, and the illusive “White” nib.
[Posted on Zoss on Jan 9, 2001, on Pentrace on Jan 9, 2005, on FPN on Apr 29, 2005, and on L&P on June 7, 2005.]
Bruce W. posted a message on Pentrace on Apr 26, 2005, asking for a more complete guide or chart explaining the different Waterman’s color nibs. EP posted a reply, “We need an archive for info like this, which comes up periodically”. Well, there had been an earlier thread on Pentrace on Jan 9, 2005, about this same, recurrent topic in which Wayne reposted a message of mine that had originally been posted years ago on Zoss. I posted that message on Zoss on Jan 9, 2001, after a tray like the one above, with the infamous “White” nib, appeared on Ebay sometime around August 2000. I thought that the message was lost forever. It was posted during one of the outages at eScribe, the Zoss archive, and it didn’t get saved. Thanks to Wayne, it was resurrected from oblivion. I reposted it on FPN on Apr 29, 2005, and a revised and expanded version of it on L&P on June 7, 2005, and now I am reposting it here to preserve it in this archive.
In response to the thread on Zoss in 2001, Thierry Nguyen wrote, “There were more than seven nib colors. In fact, I know of nine, listed here with the corresponding original Waterman descriptions, more or less in order of rarity—please don’t argue about that. ;-)
Red - Standard (medium flexibility)“I’ve seen all these colors mentioned in contemporary Waterman ads, but never all of them in one ad. Also, the Black one appeared only in a French Waterman ad. Regarding the mythical White nib, I’ve only heard of it. I’ve not yet met anybody that has seen one for real, but Lavin or Fultz could perhaps tell us more on the subject”.
Green - Rigid
Pink - Flexible Fine
Purple - Stiff Fine
Yellow - Rounded (ball shape)
Brown - Fine
Blue - Blunt (improved stub)
Grey - Oblique
Black - Flexible Medium
And I wrote, “A 1927 brochure in the Fischler-Schneider “Blue Book” shows the six basic colors, and gives the following descriptions.
Red, Standard Point, for home and general use, med. flex.“A circa 1928-9 Waterman’s brochure titled “Ripple-Rubber” lists the above basic six colors, but with the added description of “Stub” to the Blue nib, and a seventh color, “Grey, Oblique, for those who hold the pen at an angle or between the [index and middle] fingers”.
Green, Rigid Point, the salesman’s friend, for manifolding.
Pink, Flex Fine Point, for stenographers, for shading.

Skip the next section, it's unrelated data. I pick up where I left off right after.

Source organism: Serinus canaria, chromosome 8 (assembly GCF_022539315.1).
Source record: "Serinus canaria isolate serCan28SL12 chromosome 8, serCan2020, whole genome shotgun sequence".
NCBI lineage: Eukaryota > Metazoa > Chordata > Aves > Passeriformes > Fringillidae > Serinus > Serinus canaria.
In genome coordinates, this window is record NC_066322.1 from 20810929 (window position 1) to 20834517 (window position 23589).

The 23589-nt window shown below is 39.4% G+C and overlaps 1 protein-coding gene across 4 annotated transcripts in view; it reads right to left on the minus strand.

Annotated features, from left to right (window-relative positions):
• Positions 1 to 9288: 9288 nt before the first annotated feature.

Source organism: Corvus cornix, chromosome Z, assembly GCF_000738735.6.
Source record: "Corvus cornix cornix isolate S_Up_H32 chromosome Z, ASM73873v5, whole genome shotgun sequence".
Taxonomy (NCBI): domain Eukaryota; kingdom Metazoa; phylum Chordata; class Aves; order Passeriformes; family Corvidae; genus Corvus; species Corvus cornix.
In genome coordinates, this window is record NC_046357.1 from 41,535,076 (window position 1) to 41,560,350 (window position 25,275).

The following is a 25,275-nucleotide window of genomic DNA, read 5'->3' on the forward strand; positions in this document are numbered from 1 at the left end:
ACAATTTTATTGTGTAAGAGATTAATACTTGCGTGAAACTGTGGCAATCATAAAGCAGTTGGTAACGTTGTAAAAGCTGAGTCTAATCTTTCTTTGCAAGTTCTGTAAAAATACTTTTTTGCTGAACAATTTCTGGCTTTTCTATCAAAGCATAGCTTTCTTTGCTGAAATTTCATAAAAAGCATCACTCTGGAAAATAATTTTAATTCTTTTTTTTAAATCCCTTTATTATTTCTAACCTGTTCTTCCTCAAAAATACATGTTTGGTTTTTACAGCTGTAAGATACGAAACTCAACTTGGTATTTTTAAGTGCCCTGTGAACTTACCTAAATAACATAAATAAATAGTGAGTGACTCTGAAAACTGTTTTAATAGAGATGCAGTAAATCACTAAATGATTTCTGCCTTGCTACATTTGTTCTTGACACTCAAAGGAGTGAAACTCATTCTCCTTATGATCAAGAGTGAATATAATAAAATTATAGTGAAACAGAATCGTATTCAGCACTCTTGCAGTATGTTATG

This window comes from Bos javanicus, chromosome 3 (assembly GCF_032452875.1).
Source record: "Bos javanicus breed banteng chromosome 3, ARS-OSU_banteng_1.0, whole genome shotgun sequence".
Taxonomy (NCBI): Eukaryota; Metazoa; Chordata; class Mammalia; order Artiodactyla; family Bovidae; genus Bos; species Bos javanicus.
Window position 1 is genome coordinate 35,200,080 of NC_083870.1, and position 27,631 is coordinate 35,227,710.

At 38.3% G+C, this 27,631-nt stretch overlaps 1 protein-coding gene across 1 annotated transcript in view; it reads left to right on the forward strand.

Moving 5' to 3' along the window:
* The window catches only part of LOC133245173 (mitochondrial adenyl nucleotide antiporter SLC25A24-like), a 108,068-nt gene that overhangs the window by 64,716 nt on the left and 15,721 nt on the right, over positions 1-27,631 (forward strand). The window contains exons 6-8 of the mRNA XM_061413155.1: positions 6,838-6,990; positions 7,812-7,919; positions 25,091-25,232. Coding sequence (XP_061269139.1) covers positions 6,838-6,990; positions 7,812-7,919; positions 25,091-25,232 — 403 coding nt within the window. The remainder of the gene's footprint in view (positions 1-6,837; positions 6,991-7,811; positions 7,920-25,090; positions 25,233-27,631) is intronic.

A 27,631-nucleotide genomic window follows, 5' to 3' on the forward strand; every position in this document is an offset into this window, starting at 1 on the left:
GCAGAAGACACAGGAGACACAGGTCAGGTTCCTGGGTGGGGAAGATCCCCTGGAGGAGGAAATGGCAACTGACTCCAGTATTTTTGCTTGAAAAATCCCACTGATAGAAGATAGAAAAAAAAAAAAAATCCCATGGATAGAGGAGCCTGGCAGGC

Purple, Stiff Fine Point, for accountants, for small writing.
Blue, Blunt Point, for rapid writers, a broad point.
Yellow, Rounded Point, an unusual pen point, for left-handed writers.
“The Waterman’s #7 pen tray from circa 1929 to early 1930s that appeared on Ebay in August 2000 has the basic six colors, eliminates the Grey nib, and then adds three new colors for a total of nine. It also changes some of the descriptions and designations. The plastic tray would have held at least two pens of every color, and had the color in raised letters along one side of the tray and the corresponding designations in raised letters along the other side. In order from one end to the other, these are the colors.
Purple, Accountant.“The Pink is changed from Stenographer to Bookkeeper. The Black becomes the new Stenographer nib. The Brown is redesignated as Fine Flex, or the shading nib. And the White is the Coarse, or Broad nib. So, at any one time there were at most nine different colored nibs, but if one were to count the total of the colors, it would be ten. It’s not as simple as it seems at first, but anyone trying to collect all the different colors will also have to be able to discriminate, no pun intended, between all the different colors and their corresponding designations at the different periods that they were issued. Even the basic six colors aren’t stable, and with the redesignations of some of the other colors, the sum total of different pens required to fill out a complete set of #7s might be something like eleven, or twelve, depending upon whether the Blunt is the equivalent of a Stub, or a Broad nib.
Brown, Fine Flex.
Green, Med. Firm.
Red, Med. Flex.
Yellow, Left Handed.
“And then there are the #7s with thin white bands above and below the color bands, and the #7s without the thin white bands. And then also there are the black plastic #7s. There are also some very late transitional Canadian #7s. These were made of red ripple hard rubber, but during the time when the black plastic pens were already in production. They had a later style of clip, a narrower cap band, and nibs with round holes instead of the keyhole-shaped holes. Also, the nibs were not embossed with the color names, but were instead embossed with the number “7” at the base near the section. They were probably just using up old leftover stockpiles of ripple rod stock. As it is with most other matters concerning pens, it’s not a simple matter.
“I hope that this complicates things sufficiently.”
Wim posted that he had seen “several pictures of some of these rare specimens on PenTrace”, adding, “They do exist”.
And I wrote, “Pictures of a Waterman #7 Ripple pen with a single White colour band with a White nib?!!! Wim, you had better be able to back that up with a picture, because I don’t think there ever was a white-nibbed Ripple #7. Waterman may have made the White nib only on the Jet Black #7 pen, the one with the color discs on the end of the barrel. As far as I know, no White-nibbed pens have shown up anywhere so far, not on Pentrace, nor any place else. I’d like to see one, though.”